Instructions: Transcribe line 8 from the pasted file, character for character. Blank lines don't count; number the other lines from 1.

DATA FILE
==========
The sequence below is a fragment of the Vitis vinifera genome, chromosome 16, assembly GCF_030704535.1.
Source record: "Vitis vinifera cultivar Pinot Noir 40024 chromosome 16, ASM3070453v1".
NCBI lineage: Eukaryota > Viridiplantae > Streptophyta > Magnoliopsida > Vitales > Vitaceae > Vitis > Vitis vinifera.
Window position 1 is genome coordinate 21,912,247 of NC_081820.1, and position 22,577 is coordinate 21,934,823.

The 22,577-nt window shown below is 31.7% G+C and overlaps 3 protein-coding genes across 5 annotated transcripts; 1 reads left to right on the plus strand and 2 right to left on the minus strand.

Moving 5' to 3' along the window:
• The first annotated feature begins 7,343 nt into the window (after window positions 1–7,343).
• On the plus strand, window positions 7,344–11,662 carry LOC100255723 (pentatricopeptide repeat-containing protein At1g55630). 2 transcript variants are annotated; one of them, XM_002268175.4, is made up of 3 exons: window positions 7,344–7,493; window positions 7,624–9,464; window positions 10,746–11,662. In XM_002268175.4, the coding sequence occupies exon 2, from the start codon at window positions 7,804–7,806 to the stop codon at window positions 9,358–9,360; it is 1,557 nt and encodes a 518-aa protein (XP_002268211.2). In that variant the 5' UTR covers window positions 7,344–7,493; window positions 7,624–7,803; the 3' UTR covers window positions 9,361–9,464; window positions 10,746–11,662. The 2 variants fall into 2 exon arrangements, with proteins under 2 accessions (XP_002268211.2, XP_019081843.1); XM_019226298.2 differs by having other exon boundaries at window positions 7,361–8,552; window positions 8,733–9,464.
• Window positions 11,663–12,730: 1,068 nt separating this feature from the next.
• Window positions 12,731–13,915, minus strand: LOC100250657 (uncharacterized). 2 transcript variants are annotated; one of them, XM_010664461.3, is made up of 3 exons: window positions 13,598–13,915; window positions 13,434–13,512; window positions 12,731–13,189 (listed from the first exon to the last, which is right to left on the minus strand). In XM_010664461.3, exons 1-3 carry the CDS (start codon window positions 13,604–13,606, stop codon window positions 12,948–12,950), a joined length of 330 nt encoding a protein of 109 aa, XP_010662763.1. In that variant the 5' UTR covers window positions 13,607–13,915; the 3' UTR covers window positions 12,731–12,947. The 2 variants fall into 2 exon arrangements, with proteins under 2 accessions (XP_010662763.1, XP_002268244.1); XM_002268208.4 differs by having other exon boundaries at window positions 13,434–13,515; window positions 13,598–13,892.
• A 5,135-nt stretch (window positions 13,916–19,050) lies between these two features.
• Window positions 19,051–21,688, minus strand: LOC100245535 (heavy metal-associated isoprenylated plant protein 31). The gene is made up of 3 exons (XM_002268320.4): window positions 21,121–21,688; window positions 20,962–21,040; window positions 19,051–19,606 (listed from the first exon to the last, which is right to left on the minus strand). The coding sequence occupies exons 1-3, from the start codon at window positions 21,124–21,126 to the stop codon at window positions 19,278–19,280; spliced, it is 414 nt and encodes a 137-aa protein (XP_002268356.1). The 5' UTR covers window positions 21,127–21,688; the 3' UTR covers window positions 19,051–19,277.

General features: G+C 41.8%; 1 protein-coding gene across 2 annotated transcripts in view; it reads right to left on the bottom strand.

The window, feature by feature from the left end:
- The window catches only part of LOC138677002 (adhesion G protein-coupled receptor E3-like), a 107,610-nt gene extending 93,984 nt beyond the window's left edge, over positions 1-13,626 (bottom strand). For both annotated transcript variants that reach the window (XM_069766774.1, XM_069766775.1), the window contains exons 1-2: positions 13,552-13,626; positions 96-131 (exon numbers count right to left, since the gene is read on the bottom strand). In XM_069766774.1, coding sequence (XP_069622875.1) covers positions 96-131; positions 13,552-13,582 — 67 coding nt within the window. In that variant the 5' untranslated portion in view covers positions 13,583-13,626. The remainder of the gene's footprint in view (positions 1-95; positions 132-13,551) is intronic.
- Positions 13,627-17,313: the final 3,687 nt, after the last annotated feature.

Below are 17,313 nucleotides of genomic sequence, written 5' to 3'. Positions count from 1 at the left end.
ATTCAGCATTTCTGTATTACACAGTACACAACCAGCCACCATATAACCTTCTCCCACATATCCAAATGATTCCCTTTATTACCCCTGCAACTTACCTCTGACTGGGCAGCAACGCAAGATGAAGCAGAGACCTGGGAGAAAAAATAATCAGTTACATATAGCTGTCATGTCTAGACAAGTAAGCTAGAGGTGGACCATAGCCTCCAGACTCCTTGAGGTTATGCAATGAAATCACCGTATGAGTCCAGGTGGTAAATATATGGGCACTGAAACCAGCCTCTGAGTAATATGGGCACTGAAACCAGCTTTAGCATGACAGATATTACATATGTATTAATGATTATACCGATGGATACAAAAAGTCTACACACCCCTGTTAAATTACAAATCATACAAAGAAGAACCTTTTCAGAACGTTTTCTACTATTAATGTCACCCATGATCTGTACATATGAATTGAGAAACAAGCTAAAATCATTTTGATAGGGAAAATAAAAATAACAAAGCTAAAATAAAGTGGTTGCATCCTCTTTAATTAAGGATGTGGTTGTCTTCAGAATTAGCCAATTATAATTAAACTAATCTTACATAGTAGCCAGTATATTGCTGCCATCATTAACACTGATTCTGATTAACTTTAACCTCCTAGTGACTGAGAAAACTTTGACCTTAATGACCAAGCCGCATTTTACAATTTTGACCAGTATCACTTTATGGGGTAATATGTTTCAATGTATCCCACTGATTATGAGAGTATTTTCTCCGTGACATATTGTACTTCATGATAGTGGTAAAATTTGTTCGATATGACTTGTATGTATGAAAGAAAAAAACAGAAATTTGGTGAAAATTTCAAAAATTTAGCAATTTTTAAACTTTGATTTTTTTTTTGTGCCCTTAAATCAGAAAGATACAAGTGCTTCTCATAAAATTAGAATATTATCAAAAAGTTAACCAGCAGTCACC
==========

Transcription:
• On the plus strand, window positions 7,344–11,662 carry LOC100255723 (pentatricopeptide repeat-containing protein At1g55630). 2 transcript variants are annotated; one of them, XM_002268175.4, is made up of 3 exons: window positions 7,344–7,493; window positions 7,624–9,464; window positions 10,746–11,662. In XM_002268175.4, the coding sequence occupies exon 2, from the start codon at window positions 7,804–7,806 to the stop codon at window positions 9,358–9,360; it is 1,557 nt and encodes a 518-aa protein (XP_002268211.2). In that variant the 5' UTR covers window positions 7,344–7,493; window positions 7,624–7,803; the 3' UTR covers window positions 9,361–9,464; window positions 10,746–11,662. The 2 variants fall into 2 exon arrangements, with proteins under 2 accessions (XP_002268211.2, XP_019081843.1); XM_019226298.2 differs by having other exon boundaries at window positions 7,361–8,552; window positions 8,733–9,464.